By JERRY H. GILL
Immersing yourself in a culture and language versus simply studying one provides countless benefits.
For example, to say the languages I learned in an academic setting — French, German and Spanish — did not result in fluency would be an understatement.
On the other hand, I learned three other languages in their natural setting, and I did a bit better. They were Greek, Finnish and Chinese, respectively. Nonetheless, I must confess that my proficiency in each of these languages leaves much to be desired.
I first studied Greek in college and graduate school, but it was New Testament Greek, which is markedly different than today’s Greek. I then traveled to the island of Crete, planning to spend the summer writing a book on the Greek writer Nikos Kazantzakis.
I soon made a discovery. Many words have indeed changed since the olden days. The folks on Crete were puzzled by my knowledge of ancient words that are no longer part of their everyday vocabulary. For instance, I asked for “oinos,” the ancient word for wine, rather than using the modern word “krasi.”
Right away, I found that my vocabulary was way too thin. I wanted to buy some bread at the store but did not know the word for it. What I had had at the café was dry and very hard – you were to dip it in olive oil. So, I asked for “petra psomi,” or literally “rock bread.” This got a laugh, but the man knew just what I had meant.
My book on Kazantzakis never really got written, largely because I was having so much fun exploring the Cretan countryside and getting to know my neighbors, many of whom have remained good friends over the years.
Years later I married a Finnish woman, Mari, so I traveled to Finland to meet the family. We have returned to Finland, or “Suomi,” many times over the past 30 years. The Finnish language is different from any others, even from Swedish, Norwegian and Danish. I did practice certain phrases and could put together simple sentences.
In Finland, I ran a basketball camp every summer, so I had to learn a number of basic terms to give instructions. The little kids seemed to enjoy my broken Finnish, and I enjoyed practicing on them. The high-schoolers laughed a lot at my translation efforts, but they, too, enjoyed speaking English and learning basketball.
A peculiar and humorous thing is that in order to make their English more “cosmopolitan,” the Finns often incorporate American words into their vocabulary by simply adding an “i” to the end of a word. Thus “hot dog” becomes “hot dogi,” “grill” becomes “grilli” and “New York” becomes “New Yorkki.” I not only found this humorous but useful. Whenever I got stuck for a word, I could just add an “i” on the end of my English word. Obviously, this did not always work, but it was usually good for a few laughs.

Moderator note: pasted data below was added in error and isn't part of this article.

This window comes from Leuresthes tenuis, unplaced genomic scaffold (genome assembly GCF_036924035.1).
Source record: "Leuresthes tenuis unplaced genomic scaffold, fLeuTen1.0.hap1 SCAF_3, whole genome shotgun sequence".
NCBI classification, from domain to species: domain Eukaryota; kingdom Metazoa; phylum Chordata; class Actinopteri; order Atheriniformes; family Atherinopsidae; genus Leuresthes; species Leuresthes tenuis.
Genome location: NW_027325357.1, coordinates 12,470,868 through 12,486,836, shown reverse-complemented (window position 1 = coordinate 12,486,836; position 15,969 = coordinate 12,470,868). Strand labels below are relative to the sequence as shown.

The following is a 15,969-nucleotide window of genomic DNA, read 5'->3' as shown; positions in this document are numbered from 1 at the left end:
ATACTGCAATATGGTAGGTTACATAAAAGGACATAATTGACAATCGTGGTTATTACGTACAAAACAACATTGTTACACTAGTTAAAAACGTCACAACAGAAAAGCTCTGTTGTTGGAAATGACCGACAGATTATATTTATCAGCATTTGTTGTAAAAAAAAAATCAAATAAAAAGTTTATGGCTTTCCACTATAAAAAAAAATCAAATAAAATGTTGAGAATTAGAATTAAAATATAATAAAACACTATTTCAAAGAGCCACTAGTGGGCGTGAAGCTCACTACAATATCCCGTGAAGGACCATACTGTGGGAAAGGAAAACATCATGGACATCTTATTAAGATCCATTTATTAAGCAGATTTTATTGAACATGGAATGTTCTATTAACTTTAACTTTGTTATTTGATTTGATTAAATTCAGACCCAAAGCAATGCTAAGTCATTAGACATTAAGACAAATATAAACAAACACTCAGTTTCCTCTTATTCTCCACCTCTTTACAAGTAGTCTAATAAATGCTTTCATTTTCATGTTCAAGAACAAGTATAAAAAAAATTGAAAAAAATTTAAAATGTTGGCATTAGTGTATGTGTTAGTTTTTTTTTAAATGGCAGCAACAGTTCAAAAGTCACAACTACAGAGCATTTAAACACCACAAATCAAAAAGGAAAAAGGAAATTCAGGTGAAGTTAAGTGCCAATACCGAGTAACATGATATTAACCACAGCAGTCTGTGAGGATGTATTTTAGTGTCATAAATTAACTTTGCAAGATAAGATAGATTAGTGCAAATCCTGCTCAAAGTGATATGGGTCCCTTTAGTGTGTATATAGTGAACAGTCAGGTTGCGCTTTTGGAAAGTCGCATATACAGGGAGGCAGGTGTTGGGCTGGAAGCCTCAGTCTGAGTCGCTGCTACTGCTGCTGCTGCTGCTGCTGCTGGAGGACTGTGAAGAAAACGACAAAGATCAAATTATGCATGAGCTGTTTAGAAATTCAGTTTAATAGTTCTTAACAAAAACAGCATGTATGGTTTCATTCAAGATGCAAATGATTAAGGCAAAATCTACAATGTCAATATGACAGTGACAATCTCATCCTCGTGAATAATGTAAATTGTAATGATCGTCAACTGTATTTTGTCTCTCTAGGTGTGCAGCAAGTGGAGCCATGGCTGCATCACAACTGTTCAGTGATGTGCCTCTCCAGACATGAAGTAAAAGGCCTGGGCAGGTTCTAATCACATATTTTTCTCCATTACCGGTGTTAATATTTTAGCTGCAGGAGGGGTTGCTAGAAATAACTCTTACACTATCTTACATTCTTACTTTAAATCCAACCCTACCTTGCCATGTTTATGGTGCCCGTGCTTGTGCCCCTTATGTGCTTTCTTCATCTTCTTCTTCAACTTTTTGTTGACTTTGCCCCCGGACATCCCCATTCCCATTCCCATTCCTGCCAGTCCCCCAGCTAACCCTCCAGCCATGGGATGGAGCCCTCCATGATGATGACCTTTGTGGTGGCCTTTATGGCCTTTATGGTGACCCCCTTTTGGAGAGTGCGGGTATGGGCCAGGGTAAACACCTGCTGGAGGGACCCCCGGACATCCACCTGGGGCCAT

In 2006, I was asked to teach English writing at a university in China, and I jumped at the chance. I knew nothing about how to speak, read or write Chinese, so this was a real challenge. Fortunately, my students already knew a great deal of English, having been studying it since the first grade.
Mari and I studied Chinese before we went. The Chinese government long ago devised a Western way of writing their sounds called “pinyin.” This fact turned out to be necessary because the Chinese characters themselves are all complex, with curved lines and dots inside what looks like hieroglyphics.
Sometimes, when in a pinch, we could fall back on “body language” for communicating. Once, when I was looking for the elevator, I acted out pressing the elevator button and slowly crouching down. The stranger took me directly to the elevator.
I was glad to learn that all my students had long ago taken English names for themselves, although some of them were surprising. One fellow called himself “Go Stop,” another “Michael Jordan” and another was known as “Sky.” Some of the girls had taken names like “Sugar” and “Sweetie,” but most had taken names like “Rosemary,” “Judy” and “Felicia.”
In spite of the fact that I am really no good with foreign languages, I did have a wonderful time trying to immerse myself in three special ones. Moreover, I am “lost in translation,” or perhaps better, “caught in translation,” when trying to speak them in their home countries. But that’s the fun of it.
Jerry H. Gill is a philosophy instructor at Pima Community College. If you’re a Pima student or faculty member, and you have a story to share, The Aztec Press would like to hear it. Email your inquiries or stories to AztecPress@Pima.edu.